Cecil Ison: Forensic Anthropomorphologist

Lexington (KY) Herald-Leader photo of Cecil Ison's dolls by David Stephenson posted May 18, 2005. You can hear Ison explain his yard art in a Herald-Leader multimedia show featuring more photographs by David Stephenson. An excerpt of Andy Mead's feature from the paper is here.

Cecil's daughter, poet Anna Sunshine Ison, writes,

my father who is an archaeologist by profession and a minister by mail order degree has also declaimed himself the premier forensic anthropomorphologist in the country. which means he finds babydolls who have been somehow mutilated in the forest or on the road (or now people just give them to him) and investigates their deaths. then he nails some of them (parts or whole) on our woodshed and puts the heads in a giant three foot bubble gum machine that someone found in the woods. Then every year he picks the most gruesome photos and adds a themed photo of himself (this year it will be the two of us in white shirts and ties seated solemly at a table examining a doll surrounded by dollparts taped to stakes) and makes a yearly calender.
Retired as chief archaeologist for the Daniel Boone National Forest (bio from that site) where he researched ancient fires in the vicinity of Cliff Palace Pond, Cecil Ison lives on the Morehead, KY farm his father bought when he returned home from WWII. A Vietnam veteran, Ison developed PTSD when the current Iraq war started, but he keeps on keeping on.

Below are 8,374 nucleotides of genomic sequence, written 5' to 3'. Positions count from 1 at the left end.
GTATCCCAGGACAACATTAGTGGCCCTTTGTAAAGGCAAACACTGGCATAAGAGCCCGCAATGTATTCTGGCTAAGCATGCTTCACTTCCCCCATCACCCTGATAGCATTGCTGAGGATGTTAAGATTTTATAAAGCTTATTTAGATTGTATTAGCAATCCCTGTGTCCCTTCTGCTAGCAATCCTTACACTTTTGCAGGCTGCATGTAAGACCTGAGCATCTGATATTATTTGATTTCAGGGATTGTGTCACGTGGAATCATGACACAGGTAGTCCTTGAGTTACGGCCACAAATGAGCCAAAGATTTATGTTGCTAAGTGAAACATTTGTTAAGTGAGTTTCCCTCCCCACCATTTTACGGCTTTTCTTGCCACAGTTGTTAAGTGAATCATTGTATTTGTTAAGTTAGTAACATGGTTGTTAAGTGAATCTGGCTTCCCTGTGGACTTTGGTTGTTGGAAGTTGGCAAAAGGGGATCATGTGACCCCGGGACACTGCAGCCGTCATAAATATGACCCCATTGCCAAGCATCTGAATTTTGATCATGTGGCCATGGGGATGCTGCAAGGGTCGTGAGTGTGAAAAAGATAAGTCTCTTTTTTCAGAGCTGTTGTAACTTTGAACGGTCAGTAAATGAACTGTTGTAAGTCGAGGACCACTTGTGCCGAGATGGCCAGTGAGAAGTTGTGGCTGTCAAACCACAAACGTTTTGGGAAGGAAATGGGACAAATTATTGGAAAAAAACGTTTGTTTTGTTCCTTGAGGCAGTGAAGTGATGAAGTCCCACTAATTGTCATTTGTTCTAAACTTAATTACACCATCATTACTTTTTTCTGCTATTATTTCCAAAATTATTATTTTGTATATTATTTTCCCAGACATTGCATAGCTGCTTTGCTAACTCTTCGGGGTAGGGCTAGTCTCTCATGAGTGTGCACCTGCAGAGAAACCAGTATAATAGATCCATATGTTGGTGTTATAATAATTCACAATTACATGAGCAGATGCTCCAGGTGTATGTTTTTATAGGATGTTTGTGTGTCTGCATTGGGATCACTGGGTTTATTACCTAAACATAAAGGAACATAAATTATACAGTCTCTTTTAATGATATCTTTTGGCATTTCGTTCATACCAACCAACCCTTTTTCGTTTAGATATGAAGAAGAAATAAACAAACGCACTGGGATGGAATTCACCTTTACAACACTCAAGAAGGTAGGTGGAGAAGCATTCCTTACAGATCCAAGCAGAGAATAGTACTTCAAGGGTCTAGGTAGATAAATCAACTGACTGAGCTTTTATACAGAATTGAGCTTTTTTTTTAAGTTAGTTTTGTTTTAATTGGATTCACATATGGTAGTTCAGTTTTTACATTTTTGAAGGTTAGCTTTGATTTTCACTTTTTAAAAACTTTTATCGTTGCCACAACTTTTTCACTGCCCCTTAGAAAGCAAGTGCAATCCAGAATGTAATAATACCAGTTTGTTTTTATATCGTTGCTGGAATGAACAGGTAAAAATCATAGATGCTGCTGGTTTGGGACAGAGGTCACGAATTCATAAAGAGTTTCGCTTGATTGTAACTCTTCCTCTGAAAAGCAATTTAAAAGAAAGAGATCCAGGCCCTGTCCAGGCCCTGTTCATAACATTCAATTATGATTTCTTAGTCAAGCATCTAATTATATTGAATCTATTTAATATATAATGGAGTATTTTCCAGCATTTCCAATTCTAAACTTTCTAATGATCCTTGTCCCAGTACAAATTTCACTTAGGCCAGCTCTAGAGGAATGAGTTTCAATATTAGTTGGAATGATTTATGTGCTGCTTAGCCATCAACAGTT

I wanted to let you hear Ison's voice and see his work, before I referred you to a feature in the January GQ, "The Long Shadow of War," by Kathy Dobie, which, while a piece of gorgeous writing, turns Ison into something less than himself.

Also, see this eloquent piece"Yesterday's Lies" by Vietnam veteran John Corey (website) on the death of Sgt. Gerald Cassidy at Fort Knox published January 8 on Truthout. In it he writes,

As I browse through old pictures of my days in war, I find myself wanting to crawl inside a photograph or two just to touch and smell those wonderful faces and hear their voices again. And sometimes when I rub my fingers over a particular photo, I'm never sure which side of the picture I'm on. Am I looking in or looking out?
For resources on PTSD disorder, see the blog, Healing Combat Trauma. For an archive of news and other items of interest to veterans, see Veterans for Common Sense.